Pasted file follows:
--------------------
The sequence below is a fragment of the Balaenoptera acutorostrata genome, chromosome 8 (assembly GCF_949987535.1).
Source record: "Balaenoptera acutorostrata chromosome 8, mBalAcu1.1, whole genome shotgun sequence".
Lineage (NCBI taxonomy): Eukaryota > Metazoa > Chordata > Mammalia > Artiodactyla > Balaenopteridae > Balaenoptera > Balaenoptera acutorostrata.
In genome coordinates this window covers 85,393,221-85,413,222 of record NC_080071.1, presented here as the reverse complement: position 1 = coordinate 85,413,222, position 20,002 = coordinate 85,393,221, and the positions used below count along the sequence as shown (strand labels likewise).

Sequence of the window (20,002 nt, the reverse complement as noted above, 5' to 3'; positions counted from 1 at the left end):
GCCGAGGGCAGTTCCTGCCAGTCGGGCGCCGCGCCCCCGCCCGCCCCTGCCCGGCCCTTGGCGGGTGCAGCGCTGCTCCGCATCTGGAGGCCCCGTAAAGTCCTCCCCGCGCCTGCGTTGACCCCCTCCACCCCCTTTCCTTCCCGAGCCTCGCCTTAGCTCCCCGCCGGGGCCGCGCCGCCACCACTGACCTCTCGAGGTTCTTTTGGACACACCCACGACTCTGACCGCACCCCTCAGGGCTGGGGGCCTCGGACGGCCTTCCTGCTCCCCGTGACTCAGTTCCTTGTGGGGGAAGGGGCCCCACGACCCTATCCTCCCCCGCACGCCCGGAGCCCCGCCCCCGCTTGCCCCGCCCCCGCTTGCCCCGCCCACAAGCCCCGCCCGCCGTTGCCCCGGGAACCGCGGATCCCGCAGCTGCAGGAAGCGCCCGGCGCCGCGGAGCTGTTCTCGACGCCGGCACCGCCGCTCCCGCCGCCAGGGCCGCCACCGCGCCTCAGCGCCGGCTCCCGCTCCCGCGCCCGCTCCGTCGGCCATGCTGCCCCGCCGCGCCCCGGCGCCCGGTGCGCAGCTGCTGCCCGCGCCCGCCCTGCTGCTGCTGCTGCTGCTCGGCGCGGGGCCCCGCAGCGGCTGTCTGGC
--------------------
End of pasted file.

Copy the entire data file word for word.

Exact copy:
The sequence below is a fragment of the Balaenoptera acutorostrata genome, chromosome 8 (assembly GCF_949987535.1).
Source record: "Balaenoptera acutorostrata chromosome 8, mBalAcu1.1, whole genome shotgun sequence".
Lineage (NCBI taxonomy): Eukaryota > Metazoa > Chordata > Mammalia > Artiodactyla > Balaenopteridae > Balaenoptera > Balaenoptera acutorostrata.
In genome coordinates this window covers 85,393,221-85,413,222 of record NC_080071.1, presented here as the reverse complement: position 1 = coordinate 85,413,222, position 20,002 = coordinate 85,393,221, and the positions used below count along the sequence as shown (strand labels likewise).

Sequence of the window (20,002 nt, the reverse complement as noted above, 5' to 3'; positions counted from 1 at the left end):
GCCGAGGGCAGTTCCTGCCAGTCGGGCGCCGCGCCCCCGCCCGCCCCTGCCCGGCCCTTGGCGGGTGCAGCGCTGCTCCGCATCTGGAGGCCCCGTAAAGTCCTCCCCGCGCCTGCGTTGACCCCCTCCACCCCCTTTCCTTCCCGAGCCTCGCCTTAGCTCCCCGCCGGGGCCGCGCCGCCACCACTGACCTCTCGAGGTTCTTTTGGACACACCCACGACTCTGACCGCACCCCTCAGGGCTGGGGGCCTCGGACGGCCTTCCTGCTCCCCGTGACTCAGTTCCTTGTGGGGGAAGGGGCCCCACGACCCTATCCTCCCCCGCACGCCCGGAGCCCCGCCCCCGCTTGCCCCGCCCCCGCTTGCCCCGCCCACAAGCCCCGCCCGCCGTTGCCCCGGGAACCGCGGATCCCGCAGCTGCAGGAAGCGCCCGGCGCCGCGGAGCTGTTCTCGACGCCGGCACCGCCGCTCCCGCCGCCAGGGCCGCCACCGCGCCTCAGCGCCGGCTCCCGCTCCCGCGCCCGCTCCGTCGGCCATGCTGCCCCGCCGCGCCCCGGCGCCCGGTGCGCAGCTGCTGCCCGCGCCCGCCCTGCTGCTGCTGCTGCTGCTCGGCGCGGGGCCCCGCAGCGGCTGTCTGGC